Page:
Previous crop scouting reports

August 12  PDF | audio
August 5  PDF | audio

July 29  PDF | audio
July 22  PDF | audio
July 15  PDF | audio
July 8  PDF | audio
July 1  PDF | audio

June 24  PDF | audio
June 17  PDF | audio
June 10  PDF | audio
June 3  PDF | audio

May 27  PDF | audio
May 20  PDF | audio
May 13  PDF | audio
May 6  PDF | audio

April 29  PDF | audio
April 22  PDF | audio
April 15  PDF | audio
April 8  PDF | audio
April 1  PDF | audio

March 25  PDF | audio
March 18  PDF | audio
March 11  PDF | audio
March 4   PDF | audio


Crop scouting reports

Crop scouting is an essential part of integrated pest management (IPM). Scouting programs are designed to protect and maximize crop yield and quality while minimizing the risk associated with pesticide use. 

Each week, an extension agronomy specialist scouts fields in Barton County and then report their findings through an automated phone service and email message. The message will go out to everyone signed up for the program.

The weekly field scouting report is sponsored by University of Missouri Extension and Barton County Extension.  To receive the 2015 weekly scouting reports, print the 2015 Crop Scouting Enrollment Form, complete and return with payment to Barton County Extension, 801 E 12th, Lamar, MO 64759 or contact the MU Extension Center in Barton County, 417-682-3579.

The cost of the program is only $35 per phone number, $95 for three numbers and $30 per phone number for those with four or more. 

2015 Crop Scouting Enrollment Form (PDF)

Current weekly report

August 19 - Scout for Soybean Podworms and manage corn ear rots

PDF      Audio

Jill Scheidt, agronomy specialist with University of Missouri Extension, scouted fields near Arcola and south of Lockwood in Dade County Aug. 19.

Corn Report
Scheidt observed corn in the dent stage to one-eighth black layer. “Black layer is also known as physiological maturity and can be identified by breaking the ear in half and seeing how close the milk line is to the cob,” said Scheidt.

Black layer usually occurs 20 days after dent. Harvest corn at 15% moisture. “If ear rot is present, adjust harvest equipment for minimum kernel damage and maximum cleaning,” said Scheidt.

Scheidt recommends, before storing grain, clean bins thoroughly to remove dirt, dust and any grain left in or around bins. Thoroughly clean grain going in to storage to remove chaff, foreign material and cracked or broken kernels.  Monitor grain on a regular basis during storage life to insure moisture and temperature are maintained at correct levels and protect grain from insects.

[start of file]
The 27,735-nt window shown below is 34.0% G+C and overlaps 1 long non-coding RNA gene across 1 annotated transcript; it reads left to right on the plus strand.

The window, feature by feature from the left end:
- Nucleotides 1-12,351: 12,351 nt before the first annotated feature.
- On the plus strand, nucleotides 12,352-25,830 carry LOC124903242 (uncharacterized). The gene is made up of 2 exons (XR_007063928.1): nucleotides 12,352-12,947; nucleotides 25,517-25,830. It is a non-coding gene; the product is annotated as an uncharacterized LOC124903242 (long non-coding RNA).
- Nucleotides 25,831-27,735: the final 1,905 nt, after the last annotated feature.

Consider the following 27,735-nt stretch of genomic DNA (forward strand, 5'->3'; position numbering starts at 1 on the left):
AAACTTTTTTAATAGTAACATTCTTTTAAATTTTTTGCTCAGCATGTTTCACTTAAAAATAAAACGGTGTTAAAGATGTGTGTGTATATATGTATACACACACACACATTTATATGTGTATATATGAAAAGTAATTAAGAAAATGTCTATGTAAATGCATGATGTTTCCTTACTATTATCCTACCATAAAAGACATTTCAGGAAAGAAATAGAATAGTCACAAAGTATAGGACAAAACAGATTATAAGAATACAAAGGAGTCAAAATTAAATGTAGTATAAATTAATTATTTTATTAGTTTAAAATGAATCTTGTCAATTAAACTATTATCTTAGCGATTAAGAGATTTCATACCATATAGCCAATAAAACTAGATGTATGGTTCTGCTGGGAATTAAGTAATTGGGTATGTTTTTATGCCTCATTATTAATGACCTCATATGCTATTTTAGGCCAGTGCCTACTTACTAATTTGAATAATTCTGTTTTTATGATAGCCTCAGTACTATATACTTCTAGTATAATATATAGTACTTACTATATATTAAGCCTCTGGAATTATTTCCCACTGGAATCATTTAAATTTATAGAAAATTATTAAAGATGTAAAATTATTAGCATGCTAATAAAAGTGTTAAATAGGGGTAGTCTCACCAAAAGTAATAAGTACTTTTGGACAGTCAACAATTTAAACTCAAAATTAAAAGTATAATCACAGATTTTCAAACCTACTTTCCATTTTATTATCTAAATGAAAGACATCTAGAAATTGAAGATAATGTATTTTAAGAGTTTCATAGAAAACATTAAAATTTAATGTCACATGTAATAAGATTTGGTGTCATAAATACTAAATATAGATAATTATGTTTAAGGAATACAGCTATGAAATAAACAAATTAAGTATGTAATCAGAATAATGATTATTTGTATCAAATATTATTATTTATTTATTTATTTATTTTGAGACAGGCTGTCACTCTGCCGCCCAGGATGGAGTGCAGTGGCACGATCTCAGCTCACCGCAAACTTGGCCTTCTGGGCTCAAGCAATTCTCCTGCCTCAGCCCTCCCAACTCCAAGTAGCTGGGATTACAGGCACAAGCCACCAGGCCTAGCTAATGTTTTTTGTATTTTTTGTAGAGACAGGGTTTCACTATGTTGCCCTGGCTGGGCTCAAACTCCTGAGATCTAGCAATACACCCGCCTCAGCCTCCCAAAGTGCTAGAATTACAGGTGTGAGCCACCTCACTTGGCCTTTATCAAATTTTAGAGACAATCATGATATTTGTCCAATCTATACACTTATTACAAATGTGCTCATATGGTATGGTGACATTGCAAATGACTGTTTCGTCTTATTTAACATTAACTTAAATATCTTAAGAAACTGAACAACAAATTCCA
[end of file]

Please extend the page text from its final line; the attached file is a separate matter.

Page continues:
Stored grain should be monitored on a regular basis during the storage period to be certain storage molds are not developing in the grain mass. This will be especially important of grain stored in temporary storage structures.

Soybean Report
Scheidt observed soybeans in the 5th trifoliate to pod set stages. Scheidt observed septoria on more mature plants.

Septoria development is encouraged during warm, wet weather and can be identified by small lesions with black fruiting bodies in the middle of
the lesions. Development starts on lower leaves, but usually doesn’t require treatment, unless soybeans are a high-value crop.

“If a fungicide is warranted, apply during the bloom to early pod stage if conditions are favorable for disease development,” said Scheidt.

Scheidt recommends scouting for podworms in podding soybeans. The threshold for podworm in soybeans is one per foot of row or when 5% of pods are damaged. “Late-planted or double crop soybeans are most at risk for attack from soybean pod worm,” said Scheidt.

Septoria on soybean leaf

Septoria on soybean leaf

The weekly field scouting report is sponsored by University of Missouri and Barton County Extension. For more information on the scouting report, or to learn how to receive the information earlier by telephone, contact the Barton County Extension Center at (417) 682-3579.


Links to other resources:

2015 Pest Management Guide

Make the most from late planted soybean

Assessing soybean plant stands


Corn pollination


Tiller population in wheat


Scouting for Podworms in soybeans

Scouting for Corn Earworms in corn

Scouting for Armyworms in wheat


Current soil temperatures in Lamar are updated every five minutes and can be found at